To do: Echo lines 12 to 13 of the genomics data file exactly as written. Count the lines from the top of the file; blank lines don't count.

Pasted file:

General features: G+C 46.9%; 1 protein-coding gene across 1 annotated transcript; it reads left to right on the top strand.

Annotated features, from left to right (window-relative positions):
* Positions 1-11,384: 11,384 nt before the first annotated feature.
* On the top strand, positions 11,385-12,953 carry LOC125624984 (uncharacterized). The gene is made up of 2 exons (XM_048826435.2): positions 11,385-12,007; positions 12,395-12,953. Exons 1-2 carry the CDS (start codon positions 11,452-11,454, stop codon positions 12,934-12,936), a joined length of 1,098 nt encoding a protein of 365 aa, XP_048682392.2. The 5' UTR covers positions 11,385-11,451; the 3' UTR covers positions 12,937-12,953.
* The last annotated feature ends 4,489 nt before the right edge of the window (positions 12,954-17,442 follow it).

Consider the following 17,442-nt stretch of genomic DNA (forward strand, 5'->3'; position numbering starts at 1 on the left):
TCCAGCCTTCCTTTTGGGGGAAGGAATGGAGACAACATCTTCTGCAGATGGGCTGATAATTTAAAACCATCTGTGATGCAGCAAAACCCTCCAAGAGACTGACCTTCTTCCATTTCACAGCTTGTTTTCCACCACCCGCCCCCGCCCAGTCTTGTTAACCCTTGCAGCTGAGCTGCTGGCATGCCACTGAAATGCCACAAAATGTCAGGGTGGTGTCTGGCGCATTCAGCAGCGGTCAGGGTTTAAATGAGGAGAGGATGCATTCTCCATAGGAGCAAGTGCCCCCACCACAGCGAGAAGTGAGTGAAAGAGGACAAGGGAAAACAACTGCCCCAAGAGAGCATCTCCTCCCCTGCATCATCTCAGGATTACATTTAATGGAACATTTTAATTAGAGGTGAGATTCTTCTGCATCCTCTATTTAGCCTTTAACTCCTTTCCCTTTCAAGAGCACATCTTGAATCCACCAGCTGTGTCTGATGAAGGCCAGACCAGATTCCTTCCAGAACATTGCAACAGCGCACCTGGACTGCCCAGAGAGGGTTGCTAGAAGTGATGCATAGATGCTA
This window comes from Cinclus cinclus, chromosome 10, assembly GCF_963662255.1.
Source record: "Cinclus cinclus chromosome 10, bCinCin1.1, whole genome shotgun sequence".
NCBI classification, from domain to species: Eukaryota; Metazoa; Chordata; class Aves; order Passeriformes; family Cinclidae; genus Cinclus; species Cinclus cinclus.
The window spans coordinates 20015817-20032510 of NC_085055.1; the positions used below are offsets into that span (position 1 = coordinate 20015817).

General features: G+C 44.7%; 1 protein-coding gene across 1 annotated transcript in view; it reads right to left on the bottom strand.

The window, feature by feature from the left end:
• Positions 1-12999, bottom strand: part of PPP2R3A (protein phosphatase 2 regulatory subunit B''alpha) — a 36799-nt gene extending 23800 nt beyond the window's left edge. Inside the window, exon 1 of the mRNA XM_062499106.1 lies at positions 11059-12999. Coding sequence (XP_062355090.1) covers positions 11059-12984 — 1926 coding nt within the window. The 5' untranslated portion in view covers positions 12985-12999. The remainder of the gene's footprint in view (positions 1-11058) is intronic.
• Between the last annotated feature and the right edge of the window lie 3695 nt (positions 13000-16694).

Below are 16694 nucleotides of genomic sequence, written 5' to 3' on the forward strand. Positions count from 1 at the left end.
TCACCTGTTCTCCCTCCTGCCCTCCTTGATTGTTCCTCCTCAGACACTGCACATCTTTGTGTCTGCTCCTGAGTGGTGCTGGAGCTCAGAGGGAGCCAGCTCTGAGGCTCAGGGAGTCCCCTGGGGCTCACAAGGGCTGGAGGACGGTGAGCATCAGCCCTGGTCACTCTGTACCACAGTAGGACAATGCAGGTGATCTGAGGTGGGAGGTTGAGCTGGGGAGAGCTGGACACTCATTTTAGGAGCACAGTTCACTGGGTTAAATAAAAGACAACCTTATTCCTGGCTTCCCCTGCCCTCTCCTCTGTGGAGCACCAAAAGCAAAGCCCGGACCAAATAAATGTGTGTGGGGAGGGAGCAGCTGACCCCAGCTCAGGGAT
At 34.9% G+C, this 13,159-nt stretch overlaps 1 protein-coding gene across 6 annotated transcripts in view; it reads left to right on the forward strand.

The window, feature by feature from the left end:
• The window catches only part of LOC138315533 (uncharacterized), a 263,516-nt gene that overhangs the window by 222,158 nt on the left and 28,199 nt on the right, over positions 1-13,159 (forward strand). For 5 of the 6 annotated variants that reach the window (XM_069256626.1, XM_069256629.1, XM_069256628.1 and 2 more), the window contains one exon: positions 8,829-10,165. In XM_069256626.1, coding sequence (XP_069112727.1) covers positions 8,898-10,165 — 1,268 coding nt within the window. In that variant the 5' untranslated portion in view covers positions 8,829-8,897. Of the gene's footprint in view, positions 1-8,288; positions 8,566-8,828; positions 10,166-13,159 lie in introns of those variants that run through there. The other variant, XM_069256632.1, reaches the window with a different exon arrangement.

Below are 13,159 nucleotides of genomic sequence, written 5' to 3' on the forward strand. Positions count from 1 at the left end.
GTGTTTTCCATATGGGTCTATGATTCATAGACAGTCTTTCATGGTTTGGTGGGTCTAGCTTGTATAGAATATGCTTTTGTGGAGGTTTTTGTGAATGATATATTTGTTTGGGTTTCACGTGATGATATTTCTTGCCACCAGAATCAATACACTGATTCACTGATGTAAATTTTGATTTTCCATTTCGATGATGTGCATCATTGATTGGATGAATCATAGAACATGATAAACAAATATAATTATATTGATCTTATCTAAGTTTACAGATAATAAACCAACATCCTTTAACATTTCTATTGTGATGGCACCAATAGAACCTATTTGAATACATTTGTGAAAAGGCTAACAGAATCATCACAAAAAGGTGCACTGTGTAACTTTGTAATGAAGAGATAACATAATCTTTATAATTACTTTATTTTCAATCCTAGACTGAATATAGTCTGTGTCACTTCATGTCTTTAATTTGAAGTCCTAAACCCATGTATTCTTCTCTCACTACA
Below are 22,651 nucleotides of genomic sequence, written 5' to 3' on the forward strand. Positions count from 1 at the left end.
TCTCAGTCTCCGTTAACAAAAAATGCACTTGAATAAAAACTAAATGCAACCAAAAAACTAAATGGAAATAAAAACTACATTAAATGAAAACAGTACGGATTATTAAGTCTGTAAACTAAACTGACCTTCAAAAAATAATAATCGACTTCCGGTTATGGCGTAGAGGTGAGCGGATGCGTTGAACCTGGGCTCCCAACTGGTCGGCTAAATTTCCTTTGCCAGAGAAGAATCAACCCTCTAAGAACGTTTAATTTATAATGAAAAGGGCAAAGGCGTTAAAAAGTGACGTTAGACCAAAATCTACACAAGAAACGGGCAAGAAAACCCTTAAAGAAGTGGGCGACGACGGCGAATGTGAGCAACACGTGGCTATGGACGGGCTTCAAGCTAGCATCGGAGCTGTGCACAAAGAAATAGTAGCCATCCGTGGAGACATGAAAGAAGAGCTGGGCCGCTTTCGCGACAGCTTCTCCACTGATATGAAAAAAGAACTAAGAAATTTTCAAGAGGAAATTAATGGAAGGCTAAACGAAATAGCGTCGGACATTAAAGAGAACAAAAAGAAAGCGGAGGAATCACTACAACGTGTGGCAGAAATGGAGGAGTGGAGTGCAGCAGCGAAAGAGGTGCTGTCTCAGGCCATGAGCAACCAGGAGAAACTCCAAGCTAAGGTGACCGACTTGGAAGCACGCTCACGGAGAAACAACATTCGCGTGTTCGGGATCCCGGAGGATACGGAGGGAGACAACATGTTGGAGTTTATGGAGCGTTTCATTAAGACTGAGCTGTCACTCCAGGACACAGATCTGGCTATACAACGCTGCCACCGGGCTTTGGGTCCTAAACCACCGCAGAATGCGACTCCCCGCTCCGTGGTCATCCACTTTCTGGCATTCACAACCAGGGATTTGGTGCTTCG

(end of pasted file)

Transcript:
General features: G+C 44.7%; 1 protein-coding gene across 1 annotated transcript in view; it reads right to left on the bottom strand.

The window, feature by feature from the left end: